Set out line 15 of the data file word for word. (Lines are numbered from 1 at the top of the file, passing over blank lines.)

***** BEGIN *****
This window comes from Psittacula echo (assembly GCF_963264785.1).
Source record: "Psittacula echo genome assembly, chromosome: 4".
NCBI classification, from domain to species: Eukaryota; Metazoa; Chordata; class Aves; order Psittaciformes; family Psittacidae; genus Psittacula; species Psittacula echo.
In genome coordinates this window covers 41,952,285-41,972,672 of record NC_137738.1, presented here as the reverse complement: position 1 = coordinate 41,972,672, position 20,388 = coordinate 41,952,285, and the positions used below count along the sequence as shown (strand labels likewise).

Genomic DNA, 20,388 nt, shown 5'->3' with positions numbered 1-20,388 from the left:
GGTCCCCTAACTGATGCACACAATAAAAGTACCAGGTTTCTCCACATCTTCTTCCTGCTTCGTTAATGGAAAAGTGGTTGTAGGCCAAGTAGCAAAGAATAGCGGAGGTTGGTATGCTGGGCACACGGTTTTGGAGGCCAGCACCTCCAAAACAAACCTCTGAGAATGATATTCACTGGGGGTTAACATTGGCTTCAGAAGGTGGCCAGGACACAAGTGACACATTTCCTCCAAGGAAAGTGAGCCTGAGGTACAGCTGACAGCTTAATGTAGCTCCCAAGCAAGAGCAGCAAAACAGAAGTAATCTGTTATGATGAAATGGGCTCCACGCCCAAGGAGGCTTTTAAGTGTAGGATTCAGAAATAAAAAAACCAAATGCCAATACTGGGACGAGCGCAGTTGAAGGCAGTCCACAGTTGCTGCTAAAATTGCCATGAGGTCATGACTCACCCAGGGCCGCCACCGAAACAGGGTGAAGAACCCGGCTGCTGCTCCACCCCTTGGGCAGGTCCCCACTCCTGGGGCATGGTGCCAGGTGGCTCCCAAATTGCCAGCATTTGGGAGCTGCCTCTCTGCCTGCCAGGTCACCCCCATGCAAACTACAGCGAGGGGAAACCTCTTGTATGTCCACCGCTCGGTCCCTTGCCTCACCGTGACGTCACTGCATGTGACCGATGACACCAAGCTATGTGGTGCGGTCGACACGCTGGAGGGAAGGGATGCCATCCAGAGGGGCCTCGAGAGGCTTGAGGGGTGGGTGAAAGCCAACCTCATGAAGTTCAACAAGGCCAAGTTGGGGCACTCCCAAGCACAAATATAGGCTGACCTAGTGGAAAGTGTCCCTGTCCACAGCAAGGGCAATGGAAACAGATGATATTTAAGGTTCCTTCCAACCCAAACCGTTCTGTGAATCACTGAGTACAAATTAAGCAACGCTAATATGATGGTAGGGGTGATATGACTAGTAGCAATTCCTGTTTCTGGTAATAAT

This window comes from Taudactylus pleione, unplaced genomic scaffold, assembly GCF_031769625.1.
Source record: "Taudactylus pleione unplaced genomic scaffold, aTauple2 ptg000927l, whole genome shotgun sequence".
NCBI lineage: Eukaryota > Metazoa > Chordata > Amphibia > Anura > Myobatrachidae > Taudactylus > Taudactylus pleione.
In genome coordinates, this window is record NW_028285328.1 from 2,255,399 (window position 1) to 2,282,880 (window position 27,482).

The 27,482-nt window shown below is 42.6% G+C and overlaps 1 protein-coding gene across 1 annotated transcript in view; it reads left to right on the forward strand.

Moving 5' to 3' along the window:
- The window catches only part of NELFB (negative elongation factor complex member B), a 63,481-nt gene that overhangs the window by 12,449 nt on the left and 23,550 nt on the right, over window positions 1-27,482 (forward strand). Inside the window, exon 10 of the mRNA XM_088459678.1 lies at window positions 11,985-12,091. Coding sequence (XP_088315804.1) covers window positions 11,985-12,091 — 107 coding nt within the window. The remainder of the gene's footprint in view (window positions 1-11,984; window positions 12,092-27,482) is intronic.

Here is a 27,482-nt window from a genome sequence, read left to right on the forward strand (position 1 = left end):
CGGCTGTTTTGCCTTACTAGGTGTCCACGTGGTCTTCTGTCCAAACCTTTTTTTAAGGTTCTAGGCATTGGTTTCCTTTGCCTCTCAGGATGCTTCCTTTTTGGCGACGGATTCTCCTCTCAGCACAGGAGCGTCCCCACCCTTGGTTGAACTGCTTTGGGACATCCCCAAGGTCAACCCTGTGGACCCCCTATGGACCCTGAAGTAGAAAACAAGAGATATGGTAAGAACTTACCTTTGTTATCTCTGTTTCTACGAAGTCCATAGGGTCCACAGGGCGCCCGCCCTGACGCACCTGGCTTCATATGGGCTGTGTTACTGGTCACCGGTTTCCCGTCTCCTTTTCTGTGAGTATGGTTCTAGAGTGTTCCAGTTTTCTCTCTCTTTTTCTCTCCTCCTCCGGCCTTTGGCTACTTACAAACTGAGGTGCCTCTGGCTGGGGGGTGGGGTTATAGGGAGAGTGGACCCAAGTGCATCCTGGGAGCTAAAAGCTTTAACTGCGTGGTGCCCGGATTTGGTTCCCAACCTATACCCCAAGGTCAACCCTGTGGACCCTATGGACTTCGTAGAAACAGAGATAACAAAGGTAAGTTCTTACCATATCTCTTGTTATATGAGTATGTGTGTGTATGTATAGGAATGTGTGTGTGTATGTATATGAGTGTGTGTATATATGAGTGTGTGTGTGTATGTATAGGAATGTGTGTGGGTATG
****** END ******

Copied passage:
CGGCTGTTTTGCCTTACTAGGTGTCCACGTGGTCTTCTGTCCAAACCTTTTTTTAAGGTTCTAGGCATTGGTTTCCTTTGCCTCTCAGGATGCTTCCTTTTTGGCGACGGATTCTCCTCTCAGCACAGGAGCGTCCCCACCCTTGGTTGAACTGCTTTGGGACATCCCCAAGGTCAACCCTGTGGACCCCCTATGGACCCTGAAGTAGAAAACAAGAGATATGGTAAGAACTTACCTTTGTTATCTCTGTTTCTACGAAGTCCATAGGGTCCACAGGGCGCCCGCCCTGACGCACCTGGCTTCATATGGGCTGTGTTACTGGTCACCGGTTTCCCGTCTCCTTTTCTGTGAGTATGGTTCTAGAGTGTTCCAGTTTTCTCTCTCTTTTTCTCTCCTCCTCCGGCCTTTGGCTACTTACAAACTGAGGTGCCTCTGGCTGGGGGGTGGGGTTATAGGGAGAGTGGACCCAAGTGCATCCTGGGAGCTAAAAGCTTTAACTGCGTGGTGCCCGGATTTGGTTCCCAACCTATACCCCAAGGTCAACCCTGTGGACCCTATGGACTTCGTAGAAACAGAGATAACAAAGGTAAGTTCTTACCATATCTCTTGTTATATGAGTATGTGTGTGTATGTATAGGAATGTGTGTGTGTATGTATATGAGTGTGTGTATATATGAGTGTGTGTGTGTATGTATAGGAATGTGTGTGGGTATG